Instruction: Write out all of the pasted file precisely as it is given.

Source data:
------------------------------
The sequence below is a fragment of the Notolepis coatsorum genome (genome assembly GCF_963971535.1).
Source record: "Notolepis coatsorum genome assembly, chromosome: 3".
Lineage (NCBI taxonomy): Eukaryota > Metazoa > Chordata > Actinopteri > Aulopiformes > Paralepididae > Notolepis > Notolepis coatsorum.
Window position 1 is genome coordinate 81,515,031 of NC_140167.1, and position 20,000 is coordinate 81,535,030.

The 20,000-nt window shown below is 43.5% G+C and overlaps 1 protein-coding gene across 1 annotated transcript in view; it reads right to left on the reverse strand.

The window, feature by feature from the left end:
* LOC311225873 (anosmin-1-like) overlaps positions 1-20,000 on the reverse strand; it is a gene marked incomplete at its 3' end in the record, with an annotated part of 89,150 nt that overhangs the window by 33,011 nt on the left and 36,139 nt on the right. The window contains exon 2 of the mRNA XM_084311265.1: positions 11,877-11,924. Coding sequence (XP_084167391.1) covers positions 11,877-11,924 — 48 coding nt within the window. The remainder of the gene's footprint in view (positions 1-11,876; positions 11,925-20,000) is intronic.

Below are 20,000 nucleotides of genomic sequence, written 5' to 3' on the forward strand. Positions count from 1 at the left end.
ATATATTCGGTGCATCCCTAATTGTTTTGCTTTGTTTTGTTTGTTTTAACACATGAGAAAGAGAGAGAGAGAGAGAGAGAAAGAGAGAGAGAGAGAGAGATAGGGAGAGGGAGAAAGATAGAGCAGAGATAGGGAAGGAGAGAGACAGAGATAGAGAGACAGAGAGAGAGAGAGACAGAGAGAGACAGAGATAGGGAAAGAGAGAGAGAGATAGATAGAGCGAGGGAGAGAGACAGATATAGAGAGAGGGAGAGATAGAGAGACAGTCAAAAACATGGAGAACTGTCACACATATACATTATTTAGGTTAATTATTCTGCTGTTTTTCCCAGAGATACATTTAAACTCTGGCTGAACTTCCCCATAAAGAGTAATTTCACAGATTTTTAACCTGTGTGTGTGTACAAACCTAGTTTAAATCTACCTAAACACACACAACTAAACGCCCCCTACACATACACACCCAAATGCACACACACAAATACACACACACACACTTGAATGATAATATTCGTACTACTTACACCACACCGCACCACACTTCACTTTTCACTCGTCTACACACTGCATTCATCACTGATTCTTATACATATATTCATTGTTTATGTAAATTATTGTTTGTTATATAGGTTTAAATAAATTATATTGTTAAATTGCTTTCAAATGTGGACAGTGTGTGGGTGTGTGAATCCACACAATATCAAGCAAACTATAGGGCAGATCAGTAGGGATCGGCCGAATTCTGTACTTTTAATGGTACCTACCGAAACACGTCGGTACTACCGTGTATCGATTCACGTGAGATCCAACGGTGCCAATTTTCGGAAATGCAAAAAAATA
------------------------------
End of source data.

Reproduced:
The sequence below is a fragment of the Notolepis coatsorum genome (genome assembly GCF_963971535.1).
Source record: "Notolepis coatsorum genome assembly, chromosome: 3".
Lineage (NCBI taxonomy): Eukaryota > Metazoa > Chordata > Actinopteri > Aulopiformes > Paralepididae > Notolepis > Notolepis coatsorum.
Window position 1 is genome coordinate 81,515,031 of NC_140167.1, and position 20,000 is coordinate 81,535,030.

The 20,000-nt window shown below is 43.5% G+C and overlaps 1 protein-coding gene across 1 annotated transcript in view; it reads right to left on the reverse strand.

The window, feature by feature from the left end:
* LOC311225873 (anosmin-1-like) overlaps positions 1-20,000 on the reverse strand; it is a gene marked incomplete at its 3' end in the record, with an annotated part of 89,150 nt that overhangs the window by 33,011 nt on the left and 36,139 nt on the right. The window contains exon 2 of the mRNA XM_084311265.1: positions 11,877-11,924. Coding sequence (XP_084167391.1) covers positions 11,877-11,924 — 48 coding nt within the window. The remainder of the gene's footprint in view (positions 1-11,876; positions 11,925-20,000) is intronic.

Below are 20,000 nucleotides of genomic sequence, written 5' to 3' on the forward strand. Positions count from 1 at the left end.
ATATATTCGGTGCATCCCTAATTGTTTTGCTTTGTTTTGTTTGTTTTAACACATGAGAAAGAGAGAGAGAGAGAGAGAGAAAGAGAGAGAGAGAGAGAGATAGGGAGAGGGAGAAAGATAGAGCAGAGATAGGGAAGGAGAGAGACAGAGATAGAGAGACAGAGAGAGAGAGAGACAGAGAGAGACAGAGATAGGGAAAGAGAGAGAGAGATAGATAGAGCGAGGGAGAGAGACAGATATAGAGAGAGGGAGAGATAGAGAGACAGTCAAAAACATGGAGAACTGTCACACATATACATTATTTAGGTTAATTATTCTGCTGTTTTTCCCAGAGATACATTTAAACTCTGGCTGAACTTCCCCATAAAGAGTAATTTCACAGATTTTTAACCTGTGTGTGTGTACAAACCTAGTTTAAATCTACCTAAACACACACAACTAAACGCCCCCTACACATACACACCCAAATGCACACACACAAATACACACACACACACTTGAATGATAATATTCGTACTACTTACACCACACCGCACCACACTTCACTTTTCACTCGTCTACACACTGCATTCATCACTGATTCTTATACATATATTCATTGTTTATGTAAATTATTGTTTGTTATATAGGTTTAAATAAATTATATTGTTAAATTGCTTTCAAATGTGGACAGTGTGTGGGTGTGTGAATCCACACAATATCAAGCAAACTATAGGGCAGATCAGTAGGGATCGGCCGAATTCTGTACTTTTAATGGTACCTACCGAAACACGTCGGTACTACCGTGTATCGATTCACGTGAGATCCAACGGTGCCAATTTTCGGAAATGCAAAAAAATA